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Sunday, March 11, 2012

Tory British Bill of Rights commissioner set to quit

Tory British Bill of Rights commissioner set to quit

By Giles Dilnot Sunday Politics reporter

A government commissioner asked to advise on a British Bill of Rights is expected to resign in protest later after accusing the commission of ignoring the wishes of the prime minister and most Conservative MPs.

Dr Michael Pinto-Duschinsky is one of eight commissioners brought together in March last year by the government to fulfil a pledge in the Coalition Agreement to "investigate" a British Bill of Rights "incorporating and building on the European Convention on Human Rights".

A month previously, Prime Minister David Cameron had said it "was about time we started making sure decisions are made in this Parliament rather than in the courts".

The issue of who has the final say over rulings of the European Court of Human Rights - Parliament or the court - has divided the Conservatives and Liberal Democrats for a number of years.

But after 12 months of deliberation, Conservative commissioner Dr Pinto-Duschinsky sent an e-mail to the chairman of the Commission on a Bill of Rights, Sir Leigh Lewis, in which he raised his concerns that the views of Mr Cameron and the "overwhelming majority of Parliamentarians" were being ignored.

He wrote: "The underlying strategic decision that needs to be made about the work of the commission is whether or not the concerns of the overwhelming majority of Parliamentarians and of the PM are to be taken seriously and whether the alternatives to the Human Rights Act system are to be investigated in detail within the commission.

"So far the commission has engaged largely with proponents of the status quo and is set to do the same... "

He was not alone in voicing his concerns.

Last July, just four months into their work, fellow Conservative commissioner Anthony Speight QC wrote to Dr Pinto-Duschinsky and others, saying: "I shall be failing in my duty if I stand back and allow every trace of distinctive Tory thinking to be squeezed out of the picture."

Row escalated

Just six days ago, in further emails seen by the BBC's Sunday Politics show, the row escalated dramatically when Sir Leigh threatened to go to Justice Secretary Ken Clarke and resign because of Dr Pinto-Duschinsky's presence on the commission and alleged accusations of bias against commission staff.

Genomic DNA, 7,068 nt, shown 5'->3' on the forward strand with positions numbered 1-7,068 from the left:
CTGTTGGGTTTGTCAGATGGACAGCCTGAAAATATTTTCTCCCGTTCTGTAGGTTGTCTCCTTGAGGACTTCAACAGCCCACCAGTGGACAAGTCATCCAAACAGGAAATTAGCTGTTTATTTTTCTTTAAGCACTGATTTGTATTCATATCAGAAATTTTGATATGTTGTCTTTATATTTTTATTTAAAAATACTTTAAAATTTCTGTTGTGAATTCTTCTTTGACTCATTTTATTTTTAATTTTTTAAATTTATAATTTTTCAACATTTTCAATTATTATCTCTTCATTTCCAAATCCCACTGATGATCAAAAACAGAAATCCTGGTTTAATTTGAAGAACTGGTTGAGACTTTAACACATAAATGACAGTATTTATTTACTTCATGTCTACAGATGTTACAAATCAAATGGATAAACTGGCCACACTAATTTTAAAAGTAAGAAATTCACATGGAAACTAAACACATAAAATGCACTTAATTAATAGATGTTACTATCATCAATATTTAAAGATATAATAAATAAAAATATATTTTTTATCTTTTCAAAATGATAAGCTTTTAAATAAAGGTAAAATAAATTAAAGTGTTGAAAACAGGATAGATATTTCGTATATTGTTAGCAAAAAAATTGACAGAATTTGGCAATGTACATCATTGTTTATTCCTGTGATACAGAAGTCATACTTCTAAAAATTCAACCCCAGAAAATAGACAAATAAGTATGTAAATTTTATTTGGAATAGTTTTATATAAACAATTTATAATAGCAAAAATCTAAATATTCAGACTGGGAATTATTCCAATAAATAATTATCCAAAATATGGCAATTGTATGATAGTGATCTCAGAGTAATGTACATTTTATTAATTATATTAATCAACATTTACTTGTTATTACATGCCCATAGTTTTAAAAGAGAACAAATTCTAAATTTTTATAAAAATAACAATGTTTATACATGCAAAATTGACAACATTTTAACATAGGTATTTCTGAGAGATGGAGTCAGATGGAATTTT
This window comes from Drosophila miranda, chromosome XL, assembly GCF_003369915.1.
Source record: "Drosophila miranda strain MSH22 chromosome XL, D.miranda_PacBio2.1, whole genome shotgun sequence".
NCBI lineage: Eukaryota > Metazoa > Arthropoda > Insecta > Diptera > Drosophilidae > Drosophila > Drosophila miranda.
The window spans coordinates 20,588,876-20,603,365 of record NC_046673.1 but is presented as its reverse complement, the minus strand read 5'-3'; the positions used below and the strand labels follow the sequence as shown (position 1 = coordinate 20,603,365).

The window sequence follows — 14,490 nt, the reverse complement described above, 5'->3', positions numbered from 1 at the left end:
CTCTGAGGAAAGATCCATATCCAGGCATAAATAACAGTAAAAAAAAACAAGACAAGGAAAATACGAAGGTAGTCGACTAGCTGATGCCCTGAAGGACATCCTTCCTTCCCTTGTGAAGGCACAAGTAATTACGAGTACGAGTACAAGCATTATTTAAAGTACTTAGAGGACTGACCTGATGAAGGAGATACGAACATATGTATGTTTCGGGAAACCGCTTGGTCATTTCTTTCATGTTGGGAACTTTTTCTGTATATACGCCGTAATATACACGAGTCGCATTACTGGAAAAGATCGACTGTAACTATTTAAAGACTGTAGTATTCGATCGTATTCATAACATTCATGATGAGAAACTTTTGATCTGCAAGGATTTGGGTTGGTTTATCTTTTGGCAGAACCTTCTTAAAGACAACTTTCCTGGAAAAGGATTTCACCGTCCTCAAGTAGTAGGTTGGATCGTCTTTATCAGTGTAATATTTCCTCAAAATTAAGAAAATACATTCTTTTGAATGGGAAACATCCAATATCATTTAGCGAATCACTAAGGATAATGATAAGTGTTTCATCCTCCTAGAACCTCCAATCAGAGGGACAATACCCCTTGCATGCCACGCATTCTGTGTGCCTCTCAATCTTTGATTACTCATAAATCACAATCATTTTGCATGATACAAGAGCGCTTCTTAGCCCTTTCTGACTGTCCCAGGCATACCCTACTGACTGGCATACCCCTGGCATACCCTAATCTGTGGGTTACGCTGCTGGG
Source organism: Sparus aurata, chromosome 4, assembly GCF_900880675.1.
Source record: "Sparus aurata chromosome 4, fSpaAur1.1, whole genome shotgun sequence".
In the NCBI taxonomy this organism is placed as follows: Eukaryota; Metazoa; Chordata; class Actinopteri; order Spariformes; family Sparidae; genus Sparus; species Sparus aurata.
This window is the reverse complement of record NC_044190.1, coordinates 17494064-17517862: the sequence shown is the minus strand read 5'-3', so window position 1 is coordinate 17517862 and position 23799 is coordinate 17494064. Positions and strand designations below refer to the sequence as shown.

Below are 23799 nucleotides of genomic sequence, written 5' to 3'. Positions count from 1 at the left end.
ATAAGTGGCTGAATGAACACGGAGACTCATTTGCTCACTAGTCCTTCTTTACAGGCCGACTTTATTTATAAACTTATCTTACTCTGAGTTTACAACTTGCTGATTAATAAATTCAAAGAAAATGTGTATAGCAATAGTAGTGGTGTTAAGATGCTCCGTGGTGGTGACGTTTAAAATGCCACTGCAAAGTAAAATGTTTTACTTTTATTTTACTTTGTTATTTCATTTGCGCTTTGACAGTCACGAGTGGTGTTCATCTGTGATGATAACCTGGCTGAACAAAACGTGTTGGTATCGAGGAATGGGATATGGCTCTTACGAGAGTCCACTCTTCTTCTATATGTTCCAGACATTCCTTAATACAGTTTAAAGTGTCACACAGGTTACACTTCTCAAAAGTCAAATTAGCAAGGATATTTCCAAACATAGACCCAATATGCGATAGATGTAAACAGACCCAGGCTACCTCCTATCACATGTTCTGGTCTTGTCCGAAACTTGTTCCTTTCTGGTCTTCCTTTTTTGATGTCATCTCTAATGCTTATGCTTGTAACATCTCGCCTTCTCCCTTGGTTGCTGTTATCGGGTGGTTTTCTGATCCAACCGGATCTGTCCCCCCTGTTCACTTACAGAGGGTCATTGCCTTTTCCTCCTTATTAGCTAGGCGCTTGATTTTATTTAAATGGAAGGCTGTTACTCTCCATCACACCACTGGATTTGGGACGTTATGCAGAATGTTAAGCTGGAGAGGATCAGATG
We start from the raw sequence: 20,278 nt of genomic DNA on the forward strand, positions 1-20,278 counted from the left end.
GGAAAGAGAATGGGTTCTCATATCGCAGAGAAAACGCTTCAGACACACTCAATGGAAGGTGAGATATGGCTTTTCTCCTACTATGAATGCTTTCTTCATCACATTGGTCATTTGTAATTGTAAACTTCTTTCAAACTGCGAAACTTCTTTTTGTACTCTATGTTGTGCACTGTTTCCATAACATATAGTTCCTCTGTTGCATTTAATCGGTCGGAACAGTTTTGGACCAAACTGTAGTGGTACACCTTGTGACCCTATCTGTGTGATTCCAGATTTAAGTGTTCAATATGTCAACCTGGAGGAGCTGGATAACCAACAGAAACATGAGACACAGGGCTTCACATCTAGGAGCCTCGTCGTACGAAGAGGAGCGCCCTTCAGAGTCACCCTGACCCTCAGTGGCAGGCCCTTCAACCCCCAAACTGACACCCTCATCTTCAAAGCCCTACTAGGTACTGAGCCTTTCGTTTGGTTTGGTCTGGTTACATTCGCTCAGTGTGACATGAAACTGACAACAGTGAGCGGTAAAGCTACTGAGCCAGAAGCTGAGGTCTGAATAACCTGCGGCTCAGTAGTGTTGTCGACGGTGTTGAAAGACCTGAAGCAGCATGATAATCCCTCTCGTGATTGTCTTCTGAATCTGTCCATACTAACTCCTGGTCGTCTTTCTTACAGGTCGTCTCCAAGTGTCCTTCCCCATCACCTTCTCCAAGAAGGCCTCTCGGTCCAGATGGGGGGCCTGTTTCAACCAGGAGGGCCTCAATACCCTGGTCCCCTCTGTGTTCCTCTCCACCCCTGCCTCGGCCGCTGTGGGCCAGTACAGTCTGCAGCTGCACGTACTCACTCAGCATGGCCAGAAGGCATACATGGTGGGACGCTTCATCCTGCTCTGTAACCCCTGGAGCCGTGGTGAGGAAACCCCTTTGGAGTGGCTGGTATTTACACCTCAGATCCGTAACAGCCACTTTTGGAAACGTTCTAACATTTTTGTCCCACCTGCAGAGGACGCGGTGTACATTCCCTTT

The next day all seven commissioners, including Dr Pinto-Duschinsky's Conservative colleagues, signed a letter to the justice secretary stating: "Dr Pinto-Duschinsky's continuing presence on the commission is significantly impeding its progress."

The failures Dr Pinto-Duschinsky has alleged have already drawn criticism from senior Tory backbencher David Davis, the MP for Haltemprice and Howden.

Mr Davis said: "The point of the commission was to bring human rights home, not to do them down, not to reduce them, but to bring them back under British democratic control and that's fundamental.

"If you don't do that, if there's no parliamentary control of it, no final parliamentary override if you like, then they've not delivered on the promise that they were set up under."

In a statement, the Ministry of Justice said: "We are aware that there have been some internal difficulties within the commission on process rather than policy. The MoJ has received a letter to that effect from the commissioners and we will be responding in due course."

The commission told the BBC: "The Commission on a Bill of Rights is making good progress on its work and will continue to do so.

"We have already discussed the issues of parliamentary sovereignty and democratic override at length. The commission will issue its final report to government by the end of the year in accordance with its terms of reference."

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